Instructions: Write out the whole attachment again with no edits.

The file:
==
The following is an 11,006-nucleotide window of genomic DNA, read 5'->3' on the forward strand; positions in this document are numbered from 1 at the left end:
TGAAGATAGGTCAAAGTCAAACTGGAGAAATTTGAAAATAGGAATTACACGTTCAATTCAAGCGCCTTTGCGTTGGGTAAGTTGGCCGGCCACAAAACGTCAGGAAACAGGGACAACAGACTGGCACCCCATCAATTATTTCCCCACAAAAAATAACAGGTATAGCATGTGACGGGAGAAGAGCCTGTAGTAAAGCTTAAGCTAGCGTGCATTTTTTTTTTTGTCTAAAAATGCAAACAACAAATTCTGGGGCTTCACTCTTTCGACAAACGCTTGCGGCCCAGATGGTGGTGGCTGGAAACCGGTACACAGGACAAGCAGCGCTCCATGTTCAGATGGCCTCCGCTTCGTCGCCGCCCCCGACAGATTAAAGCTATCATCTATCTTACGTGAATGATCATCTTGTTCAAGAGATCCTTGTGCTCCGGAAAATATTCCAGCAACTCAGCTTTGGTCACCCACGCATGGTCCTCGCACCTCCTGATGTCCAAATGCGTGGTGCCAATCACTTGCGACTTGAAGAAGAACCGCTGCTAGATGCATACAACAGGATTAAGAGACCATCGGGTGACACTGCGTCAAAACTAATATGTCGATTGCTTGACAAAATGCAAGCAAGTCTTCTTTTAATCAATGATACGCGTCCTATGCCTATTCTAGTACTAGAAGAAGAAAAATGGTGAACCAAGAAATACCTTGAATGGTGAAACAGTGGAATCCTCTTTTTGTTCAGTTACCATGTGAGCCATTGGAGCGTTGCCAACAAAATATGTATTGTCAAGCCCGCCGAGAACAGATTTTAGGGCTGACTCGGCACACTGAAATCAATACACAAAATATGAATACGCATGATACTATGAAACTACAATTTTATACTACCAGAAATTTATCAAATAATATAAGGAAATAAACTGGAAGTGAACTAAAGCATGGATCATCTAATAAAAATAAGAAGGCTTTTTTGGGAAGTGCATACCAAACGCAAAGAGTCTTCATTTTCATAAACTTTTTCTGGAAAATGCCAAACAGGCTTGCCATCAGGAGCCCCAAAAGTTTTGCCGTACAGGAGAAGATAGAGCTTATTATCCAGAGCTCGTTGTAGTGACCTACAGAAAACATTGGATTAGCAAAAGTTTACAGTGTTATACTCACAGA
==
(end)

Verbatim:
The following is an 11,006-nucleotide window of genomic DNA, read 5'->3' on the forward strand; positions in this document are numbered from 1 at the left end:
TGAAGATAGGTCAAAGTCAAACTGGAGAAATTTGAAAATAGGAATTACACGTTCAATTCAAGCGCCTTTGCGTTGGGTAAGTTGGCCGGCCACAAAACGTCAGGAAACAGGGACAACAGACTGGCACCCCATCAATTATTTCCCCACAAAAAATAACAGGTATAGCATGTGACGGGAGAAGAGCCTGTAGTAAAGCTTAAGCTAGCGTGCATTTTTTTTTTTGTCTAAAAATGCAAACAACAAATTCTGGGGCTTCACTCTTTCGACAAACGCTTGCGGCCCAGATGGTGGTGGCTGGAAACCGGTACACAGGACAAGCAGCGCTCCATGTTCAGATGGCCTCCGCTTCGTCGCCGCCCCCGACAGATTAAAGCTATCATCTATCTTACGTGAATGATCATCTTGTTCAAGAGATCCTTGTGCTCCGGAAAATATTCCAGCAACTCAGCTTTGGTCACCCACGCATGGTCCTCGCACCTCCTGATGTCCAAATGCGTGGTGCCAATCACTTGCGACTTGAAGAAGAACCGCTGCTAGATGCATACAACAGGATTAAGAGACCATCGGGTGACACTGCGTCAAAACTAATATGTCGATTGCTTGACAAAATGCAAGCAAGTCTTCTTTTAATCAATGATACGCGTCCTATGCCTATTCTAGTACTAGAAGAAGAAAAATGGTGAACCAAGAAATACCTTGAATGGTGAAACAGTGGAATCCTCTTTTTGTTCAGTTACCATGTGAGCCATTGGAGCGTTGCCAACAAAATATGTATTGTCAAGCCCGCCGAGAACAGATTTTAGGGCTGACTCGGCACACTGAAATCAATACACAAAATATGAATACGCATGATACTATGAAACTACAATTTTATACTACCAGAAATTTATCAAATAATATAAGGAAATAAACTGGAAGTGAACTAAAGCATGGATCATCTAATAAAAATAAGAAGGCTTTTTTGGGAAGTGCATACCAAACGCAAAGAGTCTTCATTTTCATAAACTTTTTCTGGAAAATGCCAAACAGGCTTGCCATCAGGAGCCCCAAAAGTTTTGCCGTACAGGAGAAGATAGAGCTTATTATCCAGAGCTCGTTGTAGTGACCTACAGAAAACATTGGATTAGCAAAAGTTTACAGTGTTATACTCACAGA